Glycosignaling in neural stem cells: involvement of glycoconjugates in signal transduction modulating the neural stem cell fate.

Robert K Yu, Makoto Yanagisawa

Research output: Contribution to journalReview article

27 Citations (Scopus)

Abstract

The mammalian CNS is organized by a variety of cells, such as neurons and glia, which are generated from neural stem cells (NSCs), undifferentiated neural cells characterized by their high proliferative potential while retaining their capacity for self- renewal and multipotency. Various signals from the environment, such as the 'niche,' modulate the fate of NSCs in their ability for self-renewal, proliferation, differentiation, and survival. There is increasing evidence that glycoconjugates, including proteoglycans, glycoproteins, and glycolipids, which are part of the plasma membrane glycocalyx network, are involved in mediation of these signals. In the present review, we discuss the roles of glycoconjugates in regulating the fate of NSCs and in supporting the underlying signal transduction mechanisms.

Original languageEnglish (US)
Pages (from-to)39-46
Number of pages8
JournalJournal of Neurochemistry
Volume103 Suppl 1
DOIs
StatePublished - Jan 1 2007

Fingerprint

Signal transduction
Glycoconjugates
Neural Stem Cells
Stem cells
Signal Transduction
Glycocalyx
Glycolipids
Proteoglycans
Cell membranes
Neuroglia
Neurons
Glycoproteins
Cell Membrane

ASJC Scopus subject areas

  • Biochemistry
  • Cellular and Molecular Neuroscience

Cite this

Glycosignaling in neural stem cells : involvement of glycoconjugates in signal transduction modulating the neural stem cell fate. / Yu, Robert K; Yanagisawa, Makoto.

In: Journal of Neurochemistry, Vol. 103 Suppl 1, 01.01.2007, p. 39-46.

Research output: Contribution to journalReview article

@article{9c8d1d2e572342058179863a7c01137f,
title = "Glycosignaling in neural stem cells: involvement of glycoconjugates in signal transduction modulating the neural stem cell fate.",
abstract = "The mammalian CNS is organized by a variety of cells, such as neurons and glia, which are generated from neural stem cells (NSCs), undifferentiated neural cells characterized by their high proliferative potential while retaining their capacity for self- renewal and multipotency. Various signals from the environment, such as the 'niche,' modulate the fate of NSCs in their ability for self-renewal, proliferation, differentiation, and survival. There is increasing evidence that glycoconjugates, including proteoglycans, glycoproteins, and glycolipids, which are part of the plasma membrane glycocalyx network, are involved in mediation of these signals. In the present review, we discuss the roles of glycoconjugates in regulating the fate of NSCs and in supporting the underlying signal transduction mechanisms.",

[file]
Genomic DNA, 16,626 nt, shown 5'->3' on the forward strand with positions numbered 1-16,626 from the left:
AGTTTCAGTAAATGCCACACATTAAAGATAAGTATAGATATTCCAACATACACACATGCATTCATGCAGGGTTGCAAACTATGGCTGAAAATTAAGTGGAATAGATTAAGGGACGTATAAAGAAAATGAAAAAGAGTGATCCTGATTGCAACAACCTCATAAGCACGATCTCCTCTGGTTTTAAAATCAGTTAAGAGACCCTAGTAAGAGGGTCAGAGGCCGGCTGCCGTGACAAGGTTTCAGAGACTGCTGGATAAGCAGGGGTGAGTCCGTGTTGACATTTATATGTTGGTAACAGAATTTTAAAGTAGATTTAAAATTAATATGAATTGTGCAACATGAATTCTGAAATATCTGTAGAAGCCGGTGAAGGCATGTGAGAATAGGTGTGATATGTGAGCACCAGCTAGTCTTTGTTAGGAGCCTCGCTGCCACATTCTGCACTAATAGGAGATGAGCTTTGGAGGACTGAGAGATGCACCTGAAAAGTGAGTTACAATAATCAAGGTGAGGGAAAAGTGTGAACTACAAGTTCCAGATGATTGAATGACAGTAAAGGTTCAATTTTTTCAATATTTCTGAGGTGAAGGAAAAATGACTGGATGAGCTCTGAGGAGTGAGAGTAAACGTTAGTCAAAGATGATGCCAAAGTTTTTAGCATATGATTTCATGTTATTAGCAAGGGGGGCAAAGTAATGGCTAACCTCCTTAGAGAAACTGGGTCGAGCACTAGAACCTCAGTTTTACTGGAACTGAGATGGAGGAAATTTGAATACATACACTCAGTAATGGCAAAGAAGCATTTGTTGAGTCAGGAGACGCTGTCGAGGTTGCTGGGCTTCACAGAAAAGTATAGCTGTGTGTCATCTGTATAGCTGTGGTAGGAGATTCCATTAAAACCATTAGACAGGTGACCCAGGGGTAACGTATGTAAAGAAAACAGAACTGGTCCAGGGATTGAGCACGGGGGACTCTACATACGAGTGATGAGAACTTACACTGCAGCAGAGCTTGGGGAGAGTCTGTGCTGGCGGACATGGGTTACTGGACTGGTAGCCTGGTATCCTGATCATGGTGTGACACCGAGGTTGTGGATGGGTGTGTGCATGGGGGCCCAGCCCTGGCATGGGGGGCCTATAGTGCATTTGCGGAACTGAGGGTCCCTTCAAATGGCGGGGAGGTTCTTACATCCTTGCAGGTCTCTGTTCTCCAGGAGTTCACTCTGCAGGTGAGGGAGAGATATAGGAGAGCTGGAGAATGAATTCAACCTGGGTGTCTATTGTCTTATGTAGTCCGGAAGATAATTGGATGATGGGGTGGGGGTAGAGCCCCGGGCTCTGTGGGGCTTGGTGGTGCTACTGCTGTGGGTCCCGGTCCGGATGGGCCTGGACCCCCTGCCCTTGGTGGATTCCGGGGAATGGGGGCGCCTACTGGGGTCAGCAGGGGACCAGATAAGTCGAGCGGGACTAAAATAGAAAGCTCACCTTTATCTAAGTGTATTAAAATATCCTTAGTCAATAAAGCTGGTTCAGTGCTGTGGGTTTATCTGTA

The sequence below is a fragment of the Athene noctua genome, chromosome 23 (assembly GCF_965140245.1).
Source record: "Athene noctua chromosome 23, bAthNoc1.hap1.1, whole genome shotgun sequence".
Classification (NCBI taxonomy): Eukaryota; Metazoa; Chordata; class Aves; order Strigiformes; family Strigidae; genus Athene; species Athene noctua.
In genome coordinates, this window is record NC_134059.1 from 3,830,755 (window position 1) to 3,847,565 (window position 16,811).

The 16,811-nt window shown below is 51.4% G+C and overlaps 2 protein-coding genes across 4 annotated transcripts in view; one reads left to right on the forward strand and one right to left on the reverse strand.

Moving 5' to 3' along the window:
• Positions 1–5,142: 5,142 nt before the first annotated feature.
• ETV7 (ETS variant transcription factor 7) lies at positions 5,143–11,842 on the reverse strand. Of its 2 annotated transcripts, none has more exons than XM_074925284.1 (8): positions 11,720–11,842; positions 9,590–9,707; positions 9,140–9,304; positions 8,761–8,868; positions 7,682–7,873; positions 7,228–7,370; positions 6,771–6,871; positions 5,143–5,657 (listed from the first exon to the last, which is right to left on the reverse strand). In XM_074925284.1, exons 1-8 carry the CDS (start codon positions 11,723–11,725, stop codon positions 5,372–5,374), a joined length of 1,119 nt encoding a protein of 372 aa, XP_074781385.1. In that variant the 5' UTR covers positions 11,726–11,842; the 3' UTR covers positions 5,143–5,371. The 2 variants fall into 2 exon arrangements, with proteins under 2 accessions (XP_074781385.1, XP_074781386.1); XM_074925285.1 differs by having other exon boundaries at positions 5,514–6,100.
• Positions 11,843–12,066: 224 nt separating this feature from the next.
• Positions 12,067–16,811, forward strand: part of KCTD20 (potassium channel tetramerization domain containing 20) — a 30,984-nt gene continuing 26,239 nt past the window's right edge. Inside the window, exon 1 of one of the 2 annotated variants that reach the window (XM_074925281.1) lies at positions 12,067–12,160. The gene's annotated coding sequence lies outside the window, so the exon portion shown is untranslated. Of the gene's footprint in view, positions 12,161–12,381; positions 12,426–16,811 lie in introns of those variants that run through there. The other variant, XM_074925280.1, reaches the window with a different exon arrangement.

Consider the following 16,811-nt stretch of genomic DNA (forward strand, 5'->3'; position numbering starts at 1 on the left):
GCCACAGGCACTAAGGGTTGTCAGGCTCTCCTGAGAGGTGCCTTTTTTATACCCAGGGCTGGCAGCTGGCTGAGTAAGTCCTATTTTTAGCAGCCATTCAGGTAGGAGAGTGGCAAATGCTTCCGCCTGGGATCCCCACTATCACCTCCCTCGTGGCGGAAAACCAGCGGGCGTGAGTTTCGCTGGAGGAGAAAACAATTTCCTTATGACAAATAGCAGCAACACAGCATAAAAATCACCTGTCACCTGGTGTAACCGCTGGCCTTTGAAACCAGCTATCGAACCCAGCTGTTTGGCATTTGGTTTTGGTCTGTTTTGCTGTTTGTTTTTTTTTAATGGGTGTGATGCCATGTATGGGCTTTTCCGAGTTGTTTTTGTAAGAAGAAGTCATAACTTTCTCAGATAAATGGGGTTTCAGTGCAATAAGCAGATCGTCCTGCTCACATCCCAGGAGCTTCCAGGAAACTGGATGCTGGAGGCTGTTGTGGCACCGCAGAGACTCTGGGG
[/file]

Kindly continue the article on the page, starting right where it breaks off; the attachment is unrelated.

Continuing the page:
author = "Yu, {Robert K} and Makoto Yanagisawa",
year = "2007",
month = "1",
day = "1",
doi = "10.1111/j.1471-4159.2007.04710.x",
language = "English (US)",
volume = "103 Suppl 1",
pages = "39--46",
journal = "Journal of Neurochemistry",
issn = "0022-3042",
publisher = "Wiley-Blackwell",

}

TY - JOUR

T1 - Glycosignaling in neural stem cells

T2 - involvement of glycoconjugates in signal transduction modulating the neural stem cell fate.

AU - Yu, Robert K

AU - Yanagisawa, Makoto

PY - 2007/1/1

Y1 - 2007/1/1

N2 - The mammalian CNS is organized by a variety of cells, such as neurons and glia, which are generated from neural stem cells (NSCs), undifferentiated neural cells characterized by their high proliferative potential while retaining their capacity for self- renewal and multipotency. Various signals from the environment, such as the 'niche,' modulate the fate of NSCs in their ability for self-renewal, proliferation, differentiation, and survival. There is increasing evidence that glycoconjugates, including proteoglycans, glycoproteins, and glycolipids, which are part of the plasma membrane glycocalyx network, are involved in mediation of these signals. In the present review, we discuss the roles of glycoconjugates in regulating the fate of NSCs and in supporting the underlying signal transduction mechanisms.

AB - The mammalian CNS is organized by a variety of cells, such as neurons and glia, which are generated from neural stem cells (NSCs), undifferentiated neural cells characterized by their high proliferative potential while retaining their capacity for self- renewal and multipotency. Various signals from the environment, such as the 'niche,' modulate the fate of NSCs in their ability for self-renewal, proliferation, differentiation, and survival. There is increasing evidence that glycoconjugates, including proteoglycans, glycoproteins, and glycolipids, which are part of the plasma membrane glycocalyx network, are involved in mediation of these signals. In the present review, we discuss the roles of glycoconjugates in regulating the fate of NSCs and in supporting the underlying signal transduction mechanisms.

UR - http://www.scopus.com/inward/record.url?scp=36448943234&partnerID=8YFLogxK

UR - http://www.scopus.com/inward/citedby.url?scp=36448943234&partnerID=8YFLogxK

U2 - 10.1111/j.1471-4159.2007.04710.x

DO - 10.1111/j.1471-4159.2007.04710.x

M3 - Review article

C2 - 17986138

AN - SCOPUS:36448943234

VL - 103 Suppl 1

SP - 39

EP - 46

JO - Journal of Neurochemistry

JF - Journal of Neurochemistry

SN - 0022-3042

ER -